Reason TV’s latest video starts off with a gut-busting claim from one of my favorite actors, Kevin Spacey, on how Abraham Lincoln relied on the arts to “replenish his soul,” which Nick Gillespie points out somehow glosses over the fact that Lincoln was assassinated by an actor while attending a theater performance. Whether Lincoln craved the arts is one question, but it has little to do with the question of whether taxpayers should fund the arts through public financing. After the initial spit-take opening, Reason TV and Nick walk through three common sense reasons why taxpayers should stay out of the art business:

1. Publicly financed art is easily censored art. Last December, the National Portrait Gallery almost immediately pulled a four-minute video called “A Fire in My Belly” after complaints from the Catholic League and politicians such as Rep. Eric Cantor (R-Va.) and House Speaker John Boehner (R-Ohio), who objected to images of ants crawling over a crucifix. It’s hard to imagine a private museum so quickly and cravenly pulling an offending piece. But when the taxpayer is footing the bill, the most easily aggrieved among us yields a thug’s veto. Indeed, in February, scandalized Rep. Anthony Weiner (D-NY) even called for getting rid of a 1922 statue in New York City due to what he says is its sexist portrayal of women.

2. We’re broke. Advocates of public funding for the arts routinely argue that the budget of groups such as the National Endowment for the Arts comes to just pennies per citizen and the cost of just one Pentagon bomber is comparatively huge. But government at every level is flat broke, so it’s all money we don’t have. Defense spending, which has jacked up by over 70 percent in inflation-adjusted dollars since 2001, should be cut drastically. But that doesn’t mean smaller items should get a pass or that taxpayers should pony up for another season of Dr. Who reruns on PBS.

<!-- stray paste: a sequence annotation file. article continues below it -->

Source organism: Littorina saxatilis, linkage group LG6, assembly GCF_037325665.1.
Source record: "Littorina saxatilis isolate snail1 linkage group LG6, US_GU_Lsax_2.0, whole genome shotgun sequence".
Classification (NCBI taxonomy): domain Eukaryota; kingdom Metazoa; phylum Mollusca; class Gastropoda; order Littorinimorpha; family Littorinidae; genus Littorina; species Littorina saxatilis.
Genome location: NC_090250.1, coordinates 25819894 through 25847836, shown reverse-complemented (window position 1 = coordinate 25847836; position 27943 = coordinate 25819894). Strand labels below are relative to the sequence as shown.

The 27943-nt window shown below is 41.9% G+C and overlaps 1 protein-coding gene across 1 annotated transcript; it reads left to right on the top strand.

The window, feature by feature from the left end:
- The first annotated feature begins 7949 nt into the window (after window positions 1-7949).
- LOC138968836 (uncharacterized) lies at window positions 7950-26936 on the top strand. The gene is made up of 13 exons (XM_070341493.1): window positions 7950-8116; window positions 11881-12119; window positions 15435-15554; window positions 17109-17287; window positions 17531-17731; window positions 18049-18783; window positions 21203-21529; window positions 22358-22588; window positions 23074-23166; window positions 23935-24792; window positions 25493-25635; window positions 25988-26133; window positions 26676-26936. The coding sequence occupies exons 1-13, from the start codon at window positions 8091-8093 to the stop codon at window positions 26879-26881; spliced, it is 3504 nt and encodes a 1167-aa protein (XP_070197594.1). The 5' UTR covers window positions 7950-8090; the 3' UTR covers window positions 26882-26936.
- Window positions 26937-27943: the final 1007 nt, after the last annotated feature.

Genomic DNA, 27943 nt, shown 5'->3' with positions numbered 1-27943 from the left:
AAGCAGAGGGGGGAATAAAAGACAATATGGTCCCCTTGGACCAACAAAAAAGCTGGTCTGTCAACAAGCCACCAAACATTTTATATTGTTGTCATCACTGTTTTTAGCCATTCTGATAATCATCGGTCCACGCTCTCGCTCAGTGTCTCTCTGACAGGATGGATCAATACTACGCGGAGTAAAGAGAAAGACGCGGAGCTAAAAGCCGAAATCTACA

3. It’s unnecessary.NEA head Rocco Landesman has defended grants to groups such as the San Francisco Mime Troupe on the grounds that it is a world-famous outfit that has contributed mightily to the stage. Which is another way of saying it should have little to no trouble finding private patrons to help it out. Americans give around $13 billion a year in private donations to the arts. That’s a lot of money and if it’s not enough to fund every request, groups such as the San Francisco Mime Troupe will just have to figure out how to better work the crowd.

All of these are good reasons, but there is a fourth.  There is no jurisdiction in which Congress has authority to finance art exhibitions.  Congress can certainly purchase art for federal buildings and land, although I’d apply all three rules in that case as well.  But there is not a single word in the Constitution that even implies that Congress or the executive branch has the authority to subsidize artists, whether that be Norman Rockwell or Robert Mapplethorpe.

I’d take a little exception to the notion of “thug’s veto” in the case of A Fire in My Belly, and of “censored art” in the context of debating public financing.  A “thug’s veto” refers to the curtailing of free expression through intimidation.  No one suggested that the display in question should be destroyed or banned; rather, taxpayers refused to play the role of patron by funding its exhibition.  If artists don’t like the consequences of having taxpayers as patrons, then they shouldn’t suck at the public teat in the first place.  Nick’s argument cedes the notion that taxpayer dollars are necessary for freedom of expression, which is exactly what he opposes.

Artists who seek public financing don’t worry about freedom of expression — they oppose the freedom to fail as artists.  They don’t like it, and so they want taxpayers to act as patrons, while demanding that they don’t exercise the traditional role of patrons in discriminating between good and bad art.  Not only are we too broke to provide welfare for artists who can’t hack it on their own talents, all it does is encourage bad art to flourish by eliminating the feedback loop.